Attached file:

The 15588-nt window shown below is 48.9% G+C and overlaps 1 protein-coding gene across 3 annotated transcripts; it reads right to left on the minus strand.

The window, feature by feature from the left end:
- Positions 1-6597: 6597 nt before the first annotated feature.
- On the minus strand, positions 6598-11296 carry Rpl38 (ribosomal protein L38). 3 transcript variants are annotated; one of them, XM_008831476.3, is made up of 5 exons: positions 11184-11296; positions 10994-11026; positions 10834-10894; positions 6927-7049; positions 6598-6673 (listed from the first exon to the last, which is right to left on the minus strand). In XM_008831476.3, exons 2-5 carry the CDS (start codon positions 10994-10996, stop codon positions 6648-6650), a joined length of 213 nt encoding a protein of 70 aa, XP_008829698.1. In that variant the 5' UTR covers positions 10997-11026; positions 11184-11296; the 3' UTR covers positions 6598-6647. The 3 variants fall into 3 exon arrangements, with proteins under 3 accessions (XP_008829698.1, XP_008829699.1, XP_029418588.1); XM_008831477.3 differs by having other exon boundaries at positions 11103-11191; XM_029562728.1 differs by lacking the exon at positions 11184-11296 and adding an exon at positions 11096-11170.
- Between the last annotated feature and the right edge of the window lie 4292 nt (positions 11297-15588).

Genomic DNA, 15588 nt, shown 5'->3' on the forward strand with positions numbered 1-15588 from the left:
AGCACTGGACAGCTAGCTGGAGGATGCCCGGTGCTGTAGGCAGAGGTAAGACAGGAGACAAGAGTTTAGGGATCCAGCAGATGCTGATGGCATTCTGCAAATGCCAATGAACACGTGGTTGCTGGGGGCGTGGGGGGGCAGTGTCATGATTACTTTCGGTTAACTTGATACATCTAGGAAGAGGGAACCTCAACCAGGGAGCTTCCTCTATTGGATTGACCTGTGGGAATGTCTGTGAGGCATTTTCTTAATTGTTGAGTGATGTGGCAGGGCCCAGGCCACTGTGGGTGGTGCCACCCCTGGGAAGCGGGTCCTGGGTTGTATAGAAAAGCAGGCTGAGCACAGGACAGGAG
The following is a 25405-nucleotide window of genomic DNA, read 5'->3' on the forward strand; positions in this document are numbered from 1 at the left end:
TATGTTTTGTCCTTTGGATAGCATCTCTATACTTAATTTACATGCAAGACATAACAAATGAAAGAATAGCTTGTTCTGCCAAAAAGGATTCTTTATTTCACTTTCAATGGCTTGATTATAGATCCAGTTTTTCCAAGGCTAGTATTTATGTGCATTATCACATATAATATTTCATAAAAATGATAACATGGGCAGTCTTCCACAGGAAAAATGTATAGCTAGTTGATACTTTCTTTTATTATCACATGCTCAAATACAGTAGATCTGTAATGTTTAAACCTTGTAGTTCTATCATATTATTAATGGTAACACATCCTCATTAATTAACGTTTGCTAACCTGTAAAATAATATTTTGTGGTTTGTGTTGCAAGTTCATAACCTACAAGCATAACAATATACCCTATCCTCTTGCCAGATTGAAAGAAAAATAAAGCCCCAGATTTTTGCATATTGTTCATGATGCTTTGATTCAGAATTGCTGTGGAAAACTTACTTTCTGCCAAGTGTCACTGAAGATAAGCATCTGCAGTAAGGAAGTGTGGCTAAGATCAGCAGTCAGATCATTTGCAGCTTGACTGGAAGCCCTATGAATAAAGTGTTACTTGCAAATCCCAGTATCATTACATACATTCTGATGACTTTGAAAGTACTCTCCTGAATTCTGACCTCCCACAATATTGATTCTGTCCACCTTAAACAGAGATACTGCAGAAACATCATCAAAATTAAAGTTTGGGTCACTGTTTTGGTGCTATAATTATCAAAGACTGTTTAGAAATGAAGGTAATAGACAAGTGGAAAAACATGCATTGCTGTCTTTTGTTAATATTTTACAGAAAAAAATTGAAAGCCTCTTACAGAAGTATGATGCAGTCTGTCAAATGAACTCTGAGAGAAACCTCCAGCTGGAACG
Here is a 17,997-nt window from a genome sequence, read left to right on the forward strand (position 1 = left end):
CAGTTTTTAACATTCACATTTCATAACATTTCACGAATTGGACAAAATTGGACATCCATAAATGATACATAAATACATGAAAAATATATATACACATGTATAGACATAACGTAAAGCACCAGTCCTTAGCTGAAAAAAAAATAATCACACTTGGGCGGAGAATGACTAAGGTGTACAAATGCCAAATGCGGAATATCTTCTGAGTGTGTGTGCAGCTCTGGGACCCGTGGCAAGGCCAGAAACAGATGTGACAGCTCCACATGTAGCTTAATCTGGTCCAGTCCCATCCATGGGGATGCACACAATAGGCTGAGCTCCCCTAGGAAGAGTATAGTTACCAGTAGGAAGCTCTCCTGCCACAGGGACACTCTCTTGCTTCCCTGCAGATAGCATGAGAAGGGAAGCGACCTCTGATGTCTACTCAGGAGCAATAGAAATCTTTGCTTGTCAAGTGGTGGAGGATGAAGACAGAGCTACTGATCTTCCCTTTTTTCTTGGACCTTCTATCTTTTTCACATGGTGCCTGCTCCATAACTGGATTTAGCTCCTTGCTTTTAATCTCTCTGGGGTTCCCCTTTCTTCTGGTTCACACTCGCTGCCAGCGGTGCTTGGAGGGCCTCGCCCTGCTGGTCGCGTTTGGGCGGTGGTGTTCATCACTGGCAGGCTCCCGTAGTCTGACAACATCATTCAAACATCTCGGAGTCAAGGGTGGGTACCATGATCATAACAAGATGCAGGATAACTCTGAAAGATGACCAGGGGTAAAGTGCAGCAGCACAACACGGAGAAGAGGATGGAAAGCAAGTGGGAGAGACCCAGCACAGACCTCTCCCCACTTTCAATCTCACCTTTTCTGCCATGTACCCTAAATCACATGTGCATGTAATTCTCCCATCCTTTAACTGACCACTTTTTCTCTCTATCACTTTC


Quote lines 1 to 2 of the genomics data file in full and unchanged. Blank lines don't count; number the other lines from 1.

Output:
The 15588-nt window shown below is 48.9% G+C and overlaps 1 protein-coding gene across 3 annotated transcripts; it reads right to left on the minus strand.

The window, feature by feature from the left end: